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    and six food concentrations) differentially modulated enzy-matic parameters in the digestive gland and affected the biomarker of lysosomal membrane stability.

    Hydrolase endogenous enzymes are well known to modulate and accelerate immunological processes in hemo-cytes, such as phagocytosis, and are also involved in nutri-ent transport and digestion (Chen et al. 2007). Phosphatase is involved in various functions such as food ingestion and shell mineralization (Carballal et al. 1998; Jing et al. 2006).

    The increase in temperature, from 12 to 28 °C, caused a decrease in the kinetics of esterase and alkaline

    phosphatase both in anoxic and normoxic conditions. Slight increases were detected only in specimens fed with the highest concentration of food (5 g CHLal−1) at 20 and 28 °C for esterase, and at 28 °C for phosphatase under con-ditions of anoxia. This indicates that food can buffer the detrimental effects generated by harsh conditions, such as those provided by low oxygen concentrations.

    Nutrients, as denoted by the concentration of proteins and lipids, or the assumption of various components of the algae cell wall and vitamins, can affect immune functions of the invertebrate digestive gland (Goimier et al. 2006). In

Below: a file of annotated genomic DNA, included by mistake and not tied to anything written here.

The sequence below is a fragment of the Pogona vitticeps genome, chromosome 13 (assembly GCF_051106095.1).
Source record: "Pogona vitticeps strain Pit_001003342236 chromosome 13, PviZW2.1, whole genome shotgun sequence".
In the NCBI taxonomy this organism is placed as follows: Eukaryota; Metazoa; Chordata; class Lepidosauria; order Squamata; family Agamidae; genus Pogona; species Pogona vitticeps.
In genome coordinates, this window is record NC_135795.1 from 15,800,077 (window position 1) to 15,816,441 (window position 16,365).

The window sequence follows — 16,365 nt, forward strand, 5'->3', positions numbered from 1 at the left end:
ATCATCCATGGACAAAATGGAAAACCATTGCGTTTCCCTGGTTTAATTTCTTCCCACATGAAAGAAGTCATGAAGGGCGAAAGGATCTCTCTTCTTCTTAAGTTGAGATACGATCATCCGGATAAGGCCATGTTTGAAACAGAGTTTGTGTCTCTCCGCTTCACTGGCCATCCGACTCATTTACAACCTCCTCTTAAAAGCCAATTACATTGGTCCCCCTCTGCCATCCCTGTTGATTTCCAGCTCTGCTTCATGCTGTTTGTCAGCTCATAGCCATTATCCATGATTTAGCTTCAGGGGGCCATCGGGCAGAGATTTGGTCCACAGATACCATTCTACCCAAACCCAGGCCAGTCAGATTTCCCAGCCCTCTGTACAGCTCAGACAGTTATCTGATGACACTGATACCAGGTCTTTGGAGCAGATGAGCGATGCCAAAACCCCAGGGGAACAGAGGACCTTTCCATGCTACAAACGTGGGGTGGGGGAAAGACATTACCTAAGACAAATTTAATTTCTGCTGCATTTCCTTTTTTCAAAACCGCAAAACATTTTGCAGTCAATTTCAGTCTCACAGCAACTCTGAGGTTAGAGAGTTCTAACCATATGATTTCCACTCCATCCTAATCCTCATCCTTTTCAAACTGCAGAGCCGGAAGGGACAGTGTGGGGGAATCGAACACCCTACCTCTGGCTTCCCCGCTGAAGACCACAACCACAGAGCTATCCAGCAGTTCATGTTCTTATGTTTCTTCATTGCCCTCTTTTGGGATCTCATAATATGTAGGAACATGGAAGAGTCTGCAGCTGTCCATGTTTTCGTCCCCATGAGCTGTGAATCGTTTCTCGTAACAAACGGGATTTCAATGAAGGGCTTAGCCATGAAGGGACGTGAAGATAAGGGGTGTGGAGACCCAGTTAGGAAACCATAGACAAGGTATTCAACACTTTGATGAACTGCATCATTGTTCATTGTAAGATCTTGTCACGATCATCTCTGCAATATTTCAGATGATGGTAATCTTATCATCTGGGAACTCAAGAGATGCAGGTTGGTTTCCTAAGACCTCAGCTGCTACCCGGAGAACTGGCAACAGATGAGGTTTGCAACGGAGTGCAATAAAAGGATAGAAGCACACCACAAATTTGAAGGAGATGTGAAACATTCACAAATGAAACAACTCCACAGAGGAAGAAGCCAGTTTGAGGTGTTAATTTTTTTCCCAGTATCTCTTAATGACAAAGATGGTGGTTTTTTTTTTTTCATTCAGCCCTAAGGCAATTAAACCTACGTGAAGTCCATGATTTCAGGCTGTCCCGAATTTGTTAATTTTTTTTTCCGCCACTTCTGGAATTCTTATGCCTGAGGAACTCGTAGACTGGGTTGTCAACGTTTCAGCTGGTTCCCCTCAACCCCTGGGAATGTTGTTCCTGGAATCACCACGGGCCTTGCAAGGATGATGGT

Fig. 3 Kinetics of phosphatase activity expressed as U mg−1 protein, in the digestive gland of M. galloprovincialis after treatment at three temperatures (12, 20 and 28 °C), and six different food concentra-tions (0.2–5  μg  CHLal−1) under anoxic (0  mg  O2l−1) and normoxic conditions (~8 mg O2l−1). Data represent the mean ± SE (n = 4 repli-cates). Significant differences were detected by Tukey post hoc tests: *p < 0.05, **p < 0.01 and ***p < 0.001

    Fig. 4 Kinetics of phenoloxidase activity expressed as U mg−1 pro-tein, in the digestive gland of M. galloprovincialis after treatment with three temperatures (12, 20, and 28 °C) and six different food concentrations (0.2–5  μg  CHLal−1) under anoxic (0  mg  O2l−1) and normoxic conditions (~8  mg  O2l−1). Data represent the mean ± SE (n = 4 replicates). Significant differences were detected by Tukey post hoc tests: *p < 0.05, **p < 0.01 and ***p < 0.001